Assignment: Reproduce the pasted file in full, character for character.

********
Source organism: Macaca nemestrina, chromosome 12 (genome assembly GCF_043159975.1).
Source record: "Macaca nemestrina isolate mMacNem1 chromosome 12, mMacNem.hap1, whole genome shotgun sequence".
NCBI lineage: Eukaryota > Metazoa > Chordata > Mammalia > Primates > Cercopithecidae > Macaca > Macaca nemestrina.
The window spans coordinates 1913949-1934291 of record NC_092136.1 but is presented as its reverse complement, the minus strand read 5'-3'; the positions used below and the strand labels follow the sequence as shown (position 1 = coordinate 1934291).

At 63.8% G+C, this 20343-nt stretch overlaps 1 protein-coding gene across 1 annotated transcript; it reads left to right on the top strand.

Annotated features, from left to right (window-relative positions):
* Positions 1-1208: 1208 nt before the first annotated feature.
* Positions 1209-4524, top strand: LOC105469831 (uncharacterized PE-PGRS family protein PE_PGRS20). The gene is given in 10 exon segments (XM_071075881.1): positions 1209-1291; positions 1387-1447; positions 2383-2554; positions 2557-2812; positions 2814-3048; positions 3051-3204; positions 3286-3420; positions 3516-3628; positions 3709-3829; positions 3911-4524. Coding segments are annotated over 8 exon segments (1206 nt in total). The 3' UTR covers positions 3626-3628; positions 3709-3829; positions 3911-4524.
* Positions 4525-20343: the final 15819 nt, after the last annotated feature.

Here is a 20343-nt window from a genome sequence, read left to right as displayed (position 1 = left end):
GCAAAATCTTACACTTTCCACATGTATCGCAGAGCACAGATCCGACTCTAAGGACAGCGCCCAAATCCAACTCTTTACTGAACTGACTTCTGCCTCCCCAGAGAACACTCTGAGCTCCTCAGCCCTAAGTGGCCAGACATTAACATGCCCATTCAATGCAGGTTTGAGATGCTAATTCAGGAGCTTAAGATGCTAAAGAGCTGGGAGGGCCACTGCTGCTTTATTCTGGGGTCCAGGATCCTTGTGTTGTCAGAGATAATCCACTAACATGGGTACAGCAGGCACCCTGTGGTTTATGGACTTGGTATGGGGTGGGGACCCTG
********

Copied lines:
Source organism: Macaca nemestrina, chromosome 12 (genome assembly GCF_043159975.1).
Source record: "Macaca nemestrina isolate mMacNem1 chromosome 12, mMacNem.hap1, whole genome shotgun sequence".
NCBI lineage: Eukaryota > Metazoa > Chordata > Mammalia > Primates > Cercopithecidae > Macaca > Macaca nemestrina.
The window spans coordinates 1913949-1934291 of record NC_092136.1 but is presented as its reverse complement, the minus strand read 5'-3'; the positions used below and the strand labels follow the sequence as shown (position 1 = coordinate 1934291).

At 63.8% G+C, this 20343-nt stretch overlaps 1 protein-coding gene across 1 annotated transcript; it reads left to right on the top strand.

Annotated features, from left to right (window-relative positions):
* Positions 1-1208: 1208 nt before the first annotated feature.
* Positions 1209-4524, top strand: LOC105469831 (uncharacterized PE-PGRS family protein PE_PGRS20). The gene is given in 10 exon segments (XM_071075881.1): positions 1209-1291; positions 1387-1447; positions 2383-2554; positions 2557-2812; positions 2814-3048; positions 3051-3204; positions 3286-3420; positions 3516-3628; positions 3709-3829; positions 3911-4524. Coding segments are annotated over 8 exon segments (1206 nt in total). The 3' UTR covers positions 3626-3628; positions 3709-3829; positions 3911-4524.
* Positions 4525-20343: the final 15819 nt, after the last annotated feature.

Here is a 20343-nt window from a genome sequence, read left to right as displayed (position 1 = left end):
GCAAAATCTTACACTTTCCACATGTATCGCAGAGCACAGATCCGACTCTAAGGACAGCGCCCAAATCCAACTCTTTACTGAACTGACTTCTGCCTCCCCAGAGAACACTCTGAGCTCCTCAGCCCTAAGTGGCCAGACATTAACATGCCCATTCAATGCAGGTTTGAGATGCTAATTCAGGAGCTTAAGATGCTAAAGAGCTGGGAGGGCCACTGCTGCTTTATTCTGGGGTCCAGGATCCTTGTGTTGTCAGAGATAATCCACTAACATGGGTACAGCAGGCACCCTGTGGTTTATGGACTTGGTATGGGGTGGGGACCCTG